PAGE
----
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Copyright ownership and employees


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21 May 2010

In the UK copyright law is governed by the Copyright, Designs and Patents Act 1988 ('CDPA'). Section 11 of the CDPA states as follows:

"(1) The author of a work is the first owner of any copyright in it, subject to the following provisions.

(2) Where a literary, dramatic, musical or artistic work, or a film, is made by an employee in the course of his employment, his employer is the first owner of any copyright in the work subject to any agreement to the contrary."

As a general rule the author of a work is the person who created it, there are however some exceptions to this which are set out in section 9 of the CDPA. For example in the case of a sound recording the author is the producer, in the case of a film the producer and director and in the case of a computer generated work the author is the person who made the arrangements necessary to enable the creation of the work.

The provisions of section 11 CDPA can be contracted out of provided that the contract is made prior to the creation of the copyright work i.e. it cannot be done retrospectively. Unlike assignments of copyright there is no requirement for said contract to be in writing.

Of course in order apply the rules in sections 9 and 11 it is essential to understand who is and who is not considered to be an employee. This is not a straightforward area but basically the steps are 1) to ascertain if there is contract of employment (Parsons v Parsons [1979 FSR 254]); and 2) where there is a contract it must be established if it is a contract 'of service' (employment contract) or a contract 'for services' (self-employed). As a general rule where it is a contract for services copyright will be owned by the contractor.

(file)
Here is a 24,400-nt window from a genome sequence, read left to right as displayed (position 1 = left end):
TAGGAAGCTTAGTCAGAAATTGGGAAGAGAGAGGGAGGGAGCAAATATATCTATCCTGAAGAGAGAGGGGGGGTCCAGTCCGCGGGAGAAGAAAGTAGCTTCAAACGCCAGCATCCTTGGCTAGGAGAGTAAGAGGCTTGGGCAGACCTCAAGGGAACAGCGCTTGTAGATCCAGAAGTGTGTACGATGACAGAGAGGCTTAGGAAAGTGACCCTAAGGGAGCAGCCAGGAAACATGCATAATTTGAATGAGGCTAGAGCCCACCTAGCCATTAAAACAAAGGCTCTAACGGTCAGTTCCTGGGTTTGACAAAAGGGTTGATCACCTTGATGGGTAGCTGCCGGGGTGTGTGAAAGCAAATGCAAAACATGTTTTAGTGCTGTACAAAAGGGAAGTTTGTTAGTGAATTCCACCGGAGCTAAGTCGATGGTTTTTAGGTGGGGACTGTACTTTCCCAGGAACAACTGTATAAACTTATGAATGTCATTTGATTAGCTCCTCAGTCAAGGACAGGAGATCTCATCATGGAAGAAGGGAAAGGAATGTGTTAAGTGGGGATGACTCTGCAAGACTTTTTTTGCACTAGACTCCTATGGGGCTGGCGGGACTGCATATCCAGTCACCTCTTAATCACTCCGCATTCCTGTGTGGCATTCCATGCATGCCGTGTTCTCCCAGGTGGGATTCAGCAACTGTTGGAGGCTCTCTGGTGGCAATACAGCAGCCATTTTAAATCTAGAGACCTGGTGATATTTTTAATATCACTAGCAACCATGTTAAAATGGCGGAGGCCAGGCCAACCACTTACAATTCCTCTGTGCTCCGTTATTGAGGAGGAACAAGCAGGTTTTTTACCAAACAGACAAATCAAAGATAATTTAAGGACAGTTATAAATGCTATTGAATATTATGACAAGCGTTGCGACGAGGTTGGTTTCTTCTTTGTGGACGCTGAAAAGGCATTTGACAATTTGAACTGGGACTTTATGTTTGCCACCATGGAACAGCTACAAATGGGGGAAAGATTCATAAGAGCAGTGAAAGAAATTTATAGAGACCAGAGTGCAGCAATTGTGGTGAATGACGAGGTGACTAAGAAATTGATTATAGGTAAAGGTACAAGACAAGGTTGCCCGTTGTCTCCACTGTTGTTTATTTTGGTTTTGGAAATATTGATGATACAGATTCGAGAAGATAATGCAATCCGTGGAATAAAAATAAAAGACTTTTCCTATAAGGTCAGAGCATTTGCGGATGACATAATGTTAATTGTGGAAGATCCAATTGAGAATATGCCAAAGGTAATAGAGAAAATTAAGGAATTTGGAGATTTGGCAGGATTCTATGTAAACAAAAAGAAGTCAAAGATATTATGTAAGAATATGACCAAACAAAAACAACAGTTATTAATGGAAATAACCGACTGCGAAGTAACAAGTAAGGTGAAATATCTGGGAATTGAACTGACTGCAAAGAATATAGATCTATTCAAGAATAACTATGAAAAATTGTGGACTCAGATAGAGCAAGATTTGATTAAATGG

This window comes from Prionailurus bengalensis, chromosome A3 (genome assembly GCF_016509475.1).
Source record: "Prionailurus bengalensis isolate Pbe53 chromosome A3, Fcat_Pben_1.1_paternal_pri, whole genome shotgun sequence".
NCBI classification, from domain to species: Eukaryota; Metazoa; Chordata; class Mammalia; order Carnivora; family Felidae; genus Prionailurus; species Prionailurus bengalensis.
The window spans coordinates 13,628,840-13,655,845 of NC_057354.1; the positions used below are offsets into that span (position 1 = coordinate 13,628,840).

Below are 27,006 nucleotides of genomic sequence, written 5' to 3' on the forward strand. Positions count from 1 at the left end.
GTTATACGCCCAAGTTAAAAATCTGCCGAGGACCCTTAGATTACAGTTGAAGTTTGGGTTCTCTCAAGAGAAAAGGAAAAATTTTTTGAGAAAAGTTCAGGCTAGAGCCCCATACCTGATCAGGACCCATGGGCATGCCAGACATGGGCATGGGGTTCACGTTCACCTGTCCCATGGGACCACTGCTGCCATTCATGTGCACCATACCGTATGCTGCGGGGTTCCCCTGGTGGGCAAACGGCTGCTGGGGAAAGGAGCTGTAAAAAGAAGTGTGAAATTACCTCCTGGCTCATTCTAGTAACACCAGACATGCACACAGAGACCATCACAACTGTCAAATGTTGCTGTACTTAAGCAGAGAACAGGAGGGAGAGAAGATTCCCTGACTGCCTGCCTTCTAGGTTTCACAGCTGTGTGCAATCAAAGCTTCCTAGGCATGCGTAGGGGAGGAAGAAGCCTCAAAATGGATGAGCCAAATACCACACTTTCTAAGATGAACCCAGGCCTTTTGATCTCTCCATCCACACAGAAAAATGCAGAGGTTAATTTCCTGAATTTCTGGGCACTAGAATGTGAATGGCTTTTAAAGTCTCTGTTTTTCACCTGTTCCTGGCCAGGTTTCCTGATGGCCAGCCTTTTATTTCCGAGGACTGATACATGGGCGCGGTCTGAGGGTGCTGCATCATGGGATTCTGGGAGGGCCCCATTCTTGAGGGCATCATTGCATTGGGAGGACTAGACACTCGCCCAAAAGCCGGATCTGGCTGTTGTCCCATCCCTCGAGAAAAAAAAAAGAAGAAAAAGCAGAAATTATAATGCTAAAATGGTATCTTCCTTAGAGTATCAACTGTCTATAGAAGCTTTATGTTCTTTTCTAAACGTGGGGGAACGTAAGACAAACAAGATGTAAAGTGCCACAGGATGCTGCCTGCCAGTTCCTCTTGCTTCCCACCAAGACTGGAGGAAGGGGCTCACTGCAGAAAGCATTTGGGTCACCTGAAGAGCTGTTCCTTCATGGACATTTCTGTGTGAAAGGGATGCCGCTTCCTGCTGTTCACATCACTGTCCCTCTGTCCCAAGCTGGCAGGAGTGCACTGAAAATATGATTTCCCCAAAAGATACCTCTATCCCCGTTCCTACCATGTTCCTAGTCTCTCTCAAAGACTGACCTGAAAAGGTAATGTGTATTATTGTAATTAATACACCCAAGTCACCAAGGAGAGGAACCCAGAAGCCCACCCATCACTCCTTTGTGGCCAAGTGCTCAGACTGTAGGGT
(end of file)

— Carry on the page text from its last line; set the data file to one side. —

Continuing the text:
Having identified that a party is an employee it must then be determined whether or not the work was created 'in the course of employment', there is significant case law on this area but the recent case of Burrows v Smith and Crush [2010] EWHC 22 (Ch) provides a particularly good illustration of how this area is treated.

Mr Burrows created a game concept called 'Traktrix', at the time of creation Mr Burrows was a freelancer, later however he applied for a job at Circle Studios. As part of the application Mr Burrows pitched a number of game ideas (but not Traktrix). Mr Burrows was successful in the application and upon being taken on board he pitched a new game which was very similar to Traktrix, although he didn't admit to having come up with the concept some time earlier. The company made a number of changes to the concept and came up with 'Traintrax', unfortunately for them the company went into liquidation and Traintrax was bought by Mr Smith on behalf of Crush Digital Media Limited. Mr Burrows brought proceedings against both Mr BUrrows personally and against Crush Digital Media Limited. The court held that whilst some copyright in the concept of Traktrix may be owned by Mr Burrows there was no evidence that Crush actually used the infringing copy.

Ben Evans is a trainee solicitor at Lawdit.

About the Author

Lawdit Solicitors offer services and advice for litigation, commercial contracts, Intellectual Property and IT legal agreements. We are experts in commercial law with a heavy emphasis on Intellectual Property, Internet and e-commerce law. Lawdit is a member of the International Trademark Association, the Solicitors' Association of Higher Court Advocates and we are the appointed Solicitors to the largest webdesign association in the world, the United Kingdom Website Designers Association.

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Article Published/Sorted/Amended on Scopulus 2010-05-29 22:00:31 in Legal Articles

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